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questions of a perl beginner on regex

by jithoosin (Scribe)
on Jun 20, 2006 at 11:58 UTC ( #556354=perlquestion: print w/replies, xml ) Need Help??

jithoosin has asked for the wisdom of the Perl Monks concerning the following question:

Hi monks

Could any of the esteemed monks could explain this regex. This regex is used to get swf files from html pages.
The regex is m/\.swf(?:\?.*)?$/oi. I am not understanding the meaning thing inside the brackets. Why is "?" used in the regex. After some searching in google i feel "?:" is optional kind of thing. Thanks in advance.


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Re: questions of a perl beginner on regex
by prasadbabu (Prior) on Jun 20, 2006 at 12:10 UTC

    Hi jithoosin, take a look at perlre. '?:' does not store the content in the memory. '?' is optional (either present or not) of the preceding content. To match normal '?', special character '?' has to be escaped by backslash '\?'. Here is explanation for that.

    use YAPE::Regex::Explain; $REx = 'm/\.swf(?:\?.*)?$/oi'; my $exp = YAPE::Regex::Explain->new($REx)->explain; print $exp; output: ------- The regular expression: (?-imsx:m/\.swf(?:\?.*)?$/oi) matches as follows: NODE EXPLANATION ---------------------------------------------------------------------- (?-imsx: group, but do not capture (case-sensitive) (with ^ and $ matching normally) (with . not matching \n) (matching whitespace and # normally): ---------------------------------------------------------------------- m/ 'm/' ---------------------------------------------------------------------- \. '.' ---------------------------------------------------------------------- swf 'swf' ---------------------------------------------------------------------- (?: group, but do not capture (optional (matching the most amount possible)): ---------------------------------------------------------------------- \? '?' ---------------------------------------------------------------------- .* any character except \n (0 or more times (matching the most amount possible)) ---------------------------------------------------------------------- )? end of grouping ---------------------------------------------------------------------- $ before an optional \n, and the end of the string ---------------------------------------------------------------------- /oi '/oi' ---------------------------------------------------------------------- ) end of grouping ----------------------------------------------------------------------


Re: questions of a perl beginner on regex
by jhourcle (Prior) on Jun 20, 2006 at 12:15 UTC
    \. # the character '.' swf # the string, 'swf' (?: ... ) # don't save this expression \? # the character '?' .* # zero or more characters (not a newline) ? # zero or one occurances (of the grouping in parens) $ # end of the line /oi # don't re-evaluate, case insensitive.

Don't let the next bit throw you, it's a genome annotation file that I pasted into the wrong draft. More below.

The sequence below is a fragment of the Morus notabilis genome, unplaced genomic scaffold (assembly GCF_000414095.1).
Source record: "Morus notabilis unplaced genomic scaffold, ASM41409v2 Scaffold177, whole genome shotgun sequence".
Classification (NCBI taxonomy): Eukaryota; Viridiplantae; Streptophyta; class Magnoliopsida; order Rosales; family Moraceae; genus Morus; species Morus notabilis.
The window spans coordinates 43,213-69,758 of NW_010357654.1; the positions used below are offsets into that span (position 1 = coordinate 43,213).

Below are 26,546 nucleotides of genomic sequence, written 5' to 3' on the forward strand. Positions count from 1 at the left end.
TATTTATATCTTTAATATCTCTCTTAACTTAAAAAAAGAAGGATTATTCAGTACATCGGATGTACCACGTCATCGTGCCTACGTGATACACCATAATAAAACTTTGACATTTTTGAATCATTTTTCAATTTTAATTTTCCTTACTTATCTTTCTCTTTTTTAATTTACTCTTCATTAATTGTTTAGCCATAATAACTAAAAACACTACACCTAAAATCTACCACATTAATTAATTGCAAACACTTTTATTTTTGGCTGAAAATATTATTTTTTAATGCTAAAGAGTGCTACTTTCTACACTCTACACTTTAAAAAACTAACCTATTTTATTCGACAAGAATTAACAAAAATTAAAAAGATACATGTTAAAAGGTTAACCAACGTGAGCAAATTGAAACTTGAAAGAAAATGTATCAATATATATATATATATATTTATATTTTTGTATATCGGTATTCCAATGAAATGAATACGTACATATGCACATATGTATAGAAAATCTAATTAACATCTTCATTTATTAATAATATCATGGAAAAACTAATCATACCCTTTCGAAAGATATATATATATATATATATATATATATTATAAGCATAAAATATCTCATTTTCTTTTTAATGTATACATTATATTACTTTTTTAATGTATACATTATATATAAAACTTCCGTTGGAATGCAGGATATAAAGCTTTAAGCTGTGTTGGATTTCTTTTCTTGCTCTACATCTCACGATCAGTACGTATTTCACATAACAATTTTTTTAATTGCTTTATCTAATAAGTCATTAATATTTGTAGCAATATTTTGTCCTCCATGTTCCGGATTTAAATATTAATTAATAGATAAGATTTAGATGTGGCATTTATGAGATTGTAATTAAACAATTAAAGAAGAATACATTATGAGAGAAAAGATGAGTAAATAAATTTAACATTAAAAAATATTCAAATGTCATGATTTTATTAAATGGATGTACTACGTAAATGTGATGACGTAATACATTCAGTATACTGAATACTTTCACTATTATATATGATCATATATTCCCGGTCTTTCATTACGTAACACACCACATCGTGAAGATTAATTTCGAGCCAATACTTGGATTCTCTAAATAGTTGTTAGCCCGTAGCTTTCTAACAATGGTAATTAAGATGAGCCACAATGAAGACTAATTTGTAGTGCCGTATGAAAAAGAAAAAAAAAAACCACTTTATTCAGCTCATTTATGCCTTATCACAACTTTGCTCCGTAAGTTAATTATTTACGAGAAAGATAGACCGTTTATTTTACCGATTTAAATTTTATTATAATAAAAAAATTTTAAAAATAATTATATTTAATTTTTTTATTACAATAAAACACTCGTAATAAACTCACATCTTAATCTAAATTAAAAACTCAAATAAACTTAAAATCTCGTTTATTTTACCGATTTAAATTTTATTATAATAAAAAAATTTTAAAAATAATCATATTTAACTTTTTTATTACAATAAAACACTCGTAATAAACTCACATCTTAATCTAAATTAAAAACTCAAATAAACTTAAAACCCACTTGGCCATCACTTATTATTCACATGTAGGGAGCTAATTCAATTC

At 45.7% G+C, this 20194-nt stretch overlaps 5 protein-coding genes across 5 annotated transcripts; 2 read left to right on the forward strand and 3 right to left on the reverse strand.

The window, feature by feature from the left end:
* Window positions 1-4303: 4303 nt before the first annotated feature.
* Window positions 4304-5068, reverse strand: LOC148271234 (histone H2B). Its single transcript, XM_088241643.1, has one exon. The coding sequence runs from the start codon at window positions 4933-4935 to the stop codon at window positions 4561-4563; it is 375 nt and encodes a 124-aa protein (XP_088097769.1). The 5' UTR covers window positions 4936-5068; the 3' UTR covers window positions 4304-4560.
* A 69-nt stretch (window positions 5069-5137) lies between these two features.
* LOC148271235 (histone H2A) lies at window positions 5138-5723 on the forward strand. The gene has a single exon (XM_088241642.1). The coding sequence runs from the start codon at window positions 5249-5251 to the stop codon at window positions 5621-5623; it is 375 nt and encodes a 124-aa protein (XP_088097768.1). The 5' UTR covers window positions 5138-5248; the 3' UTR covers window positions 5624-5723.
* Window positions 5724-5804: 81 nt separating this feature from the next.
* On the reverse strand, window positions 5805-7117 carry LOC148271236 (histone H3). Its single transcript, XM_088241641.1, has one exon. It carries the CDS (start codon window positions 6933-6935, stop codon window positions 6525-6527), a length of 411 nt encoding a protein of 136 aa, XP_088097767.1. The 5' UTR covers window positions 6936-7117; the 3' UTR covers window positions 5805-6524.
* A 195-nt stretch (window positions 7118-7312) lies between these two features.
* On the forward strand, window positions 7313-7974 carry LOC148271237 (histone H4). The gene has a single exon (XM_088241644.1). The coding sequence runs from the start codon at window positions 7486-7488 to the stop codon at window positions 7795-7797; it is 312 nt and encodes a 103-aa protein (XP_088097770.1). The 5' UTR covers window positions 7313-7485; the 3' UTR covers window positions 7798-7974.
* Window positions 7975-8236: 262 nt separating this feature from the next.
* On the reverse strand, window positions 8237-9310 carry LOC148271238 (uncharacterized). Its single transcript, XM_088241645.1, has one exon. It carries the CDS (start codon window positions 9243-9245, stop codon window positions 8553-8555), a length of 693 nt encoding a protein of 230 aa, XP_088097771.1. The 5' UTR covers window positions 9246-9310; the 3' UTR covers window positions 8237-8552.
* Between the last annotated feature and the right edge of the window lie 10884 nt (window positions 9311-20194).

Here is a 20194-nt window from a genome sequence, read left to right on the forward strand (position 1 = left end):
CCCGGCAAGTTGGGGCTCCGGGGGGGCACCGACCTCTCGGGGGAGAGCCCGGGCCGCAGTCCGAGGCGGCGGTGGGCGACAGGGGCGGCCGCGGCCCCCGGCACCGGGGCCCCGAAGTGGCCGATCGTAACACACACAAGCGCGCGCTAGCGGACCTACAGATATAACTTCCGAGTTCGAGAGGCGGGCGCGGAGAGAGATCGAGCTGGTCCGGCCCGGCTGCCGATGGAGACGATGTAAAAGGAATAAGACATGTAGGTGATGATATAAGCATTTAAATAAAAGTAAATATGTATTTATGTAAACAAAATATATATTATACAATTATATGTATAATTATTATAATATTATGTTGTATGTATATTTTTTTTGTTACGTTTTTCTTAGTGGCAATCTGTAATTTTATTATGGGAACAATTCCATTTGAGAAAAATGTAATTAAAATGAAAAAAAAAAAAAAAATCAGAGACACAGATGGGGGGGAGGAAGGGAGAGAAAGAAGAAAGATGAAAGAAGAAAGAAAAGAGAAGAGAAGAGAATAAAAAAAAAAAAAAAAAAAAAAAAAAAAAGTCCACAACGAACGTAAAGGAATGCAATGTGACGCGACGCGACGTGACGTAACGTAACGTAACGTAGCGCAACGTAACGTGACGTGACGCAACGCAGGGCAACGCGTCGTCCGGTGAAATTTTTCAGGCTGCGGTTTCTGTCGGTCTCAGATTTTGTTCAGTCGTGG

So, as best I can tell, you're not only grabbing URLs that end in SWF, you're also grabbing URLs that are passing a query string (ie, URL?QUERY_STRING format)

Re: questions of a perl beginner on regex
by liverpole (Monsignor) on Jun 20, 2006 at 12:13 UTC
    Hi jithoosin,

    It depends on which "?" you mean.

    The typical use of "?" in a regex is "zero or one" of the preceding thing.Of course, another way to say "zero or one", is "optional".  So, for example, in "(?:\?.*)?", the final "?" means that "(?:\?.*)" is optional.

    The second "?" (in "\?") stands for a single "?" (since it's escaped with "\").

    However, the first "?":  :"(?:...)" has a different meaning, which is that it turns off the "capture" that would usually happen with "(...)".

    You should read more about perl regular expressions to get the full scoop.

Re: questions of a perl beginner on regex
by wazzuteke (Hermit) on Jun 20, 2006 at 12:23 UTC
    All the above comments have it pretty right on. The fun ? has a number of hidden meanings and can certainly be a little confusing. Overall, the ? can be very powerful when used in the right context, given any particular problem. May I recommend taking a look at the Perl regex documentation; it had proved to be a pretty good resource for questions just as these

    Have a good one!

    print map{chr}(45,45,104,97,124,124,116,97,45,45);
Re: questions of a perl beginner on regex
by derby (Abbot) on Jun 20, 2006 at 12:24 UTC

    Others have answered your question. Basically you have three different types of question marks: ?:, \? and ? - non capturing matching, escaping, and zero or more matches. But looking at that regex, I wonder if it's all just overkill. It looks like your matching a flash url that may have paramaters. I wonder if this simpler regex will do the job as well:

    Comments? I know some people wish death to dot-star but what's the downside here?


      Maybe, maybe not. I think it's overkill, but your proposal is too simple. It might cause false matches if there were a '' (or even '')

      I'd probably use something like:


      if we're not capturing, there's no reason to need '.*' to get the rest of the line, so a simple alternate (end of line, or a question mark), will work just fine.

      It's almost as few characters to use the following, and there would hopefully be less confusion about what it's doing for novices:


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